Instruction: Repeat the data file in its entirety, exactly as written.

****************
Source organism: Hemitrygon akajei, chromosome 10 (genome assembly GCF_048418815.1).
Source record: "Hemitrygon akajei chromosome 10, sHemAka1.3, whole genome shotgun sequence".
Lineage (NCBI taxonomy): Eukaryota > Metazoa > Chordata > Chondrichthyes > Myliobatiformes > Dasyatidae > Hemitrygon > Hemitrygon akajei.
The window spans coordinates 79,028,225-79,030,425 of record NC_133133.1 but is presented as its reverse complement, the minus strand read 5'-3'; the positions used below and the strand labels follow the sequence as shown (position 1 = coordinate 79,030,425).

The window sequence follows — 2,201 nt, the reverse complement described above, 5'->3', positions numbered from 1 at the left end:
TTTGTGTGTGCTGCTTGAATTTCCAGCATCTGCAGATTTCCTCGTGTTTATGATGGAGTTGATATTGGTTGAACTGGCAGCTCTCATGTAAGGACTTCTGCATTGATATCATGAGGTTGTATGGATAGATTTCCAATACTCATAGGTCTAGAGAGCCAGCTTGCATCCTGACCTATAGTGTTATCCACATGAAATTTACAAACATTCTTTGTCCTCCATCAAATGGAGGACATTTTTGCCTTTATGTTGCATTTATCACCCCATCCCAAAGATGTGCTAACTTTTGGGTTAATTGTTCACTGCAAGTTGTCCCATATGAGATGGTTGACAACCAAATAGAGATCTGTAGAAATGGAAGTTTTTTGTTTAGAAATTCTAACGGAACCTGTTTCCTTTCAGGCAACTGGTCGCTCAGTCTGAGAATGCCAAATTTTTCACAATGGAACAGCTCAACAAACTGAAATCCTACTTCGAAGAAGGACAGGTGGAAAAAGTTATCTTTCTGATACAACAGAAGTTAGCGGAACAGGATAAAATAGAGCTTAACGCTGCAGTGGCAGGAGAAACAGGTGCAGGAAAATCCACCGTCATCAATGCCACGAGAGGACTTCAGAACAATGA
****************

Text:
Source organism: Hemitrygon akajei, chromosome 10 (genome assembly GCF_048418815.1).
Source record: "Hemitrygon akajei chromosome 10, sHemAka1.3, whole genome shotgun sequence".
Lineage (NCBI taxonomy): Eukaryota > Metazoa > Chordata > Chondrichthyes > Myliobatiformes > Dasyatidae > Hemitrygon > Hemitrygon akajei.
The window spans coordinates 79,028,225-79,030,425 of record NC_133133.1 but is presented as its reverse complement, the minus strand read 5'-3'; the positions used below and the strand labels follow the sequence as shown (position 1 = coordinate 79,030,425).

The window sequence follows — 2,201 nt, the reverse complement described above, 5'->3', positions numbered from 1 at the left end:
TTTGTGTGTGCTGCTTGAATTTCCAGCATCTGCAGATTTCCTCGTGTTTATGATGGAGTTGATATTGGTTGAACTGGCAGCTCTCATGTAAGGACTTCTGCATTGATATCATGAGGTTGTATGGATAGATTTCCAATACTCATAGGTCTAGAGAGCCAGCTTGCATCCTGACCTATAGTGTTATCCACATGAAATTTACAAACATTCTTTGTCCTCCATCAAATGGAGGACATTTTTGCCTTTATGTTGCATTTATCACCCCATCCCAAAGATGTGCTAACTTTTGGGTTAATTGTTCACTGCAAGTTGTCCCATATGAGATGGTTGACAACCAAATAGAGATCTGTAGAAATGGAAGTTTTTTGTTTAGAAATTCTAACGGAACCTGTTTCCTTTCAGGCAACTGGTCGCTCAGTCTGAGAATGCCAAATTTTTCACAATGGAACAGCTCAACAAACTGAAATCCTACTTCGAAGAAGGACAGGTGGAAAAAGTTATCTTTCTGATACAACAGAAGTTAGCGGAACAGGATAAAATAGAGCTTAACGCTGCAGTGGCAGGAGAAACAGGTGCAGGAAAATCCACCGTCATCAATGCCACGAGAGGACTTCAGAACAATGA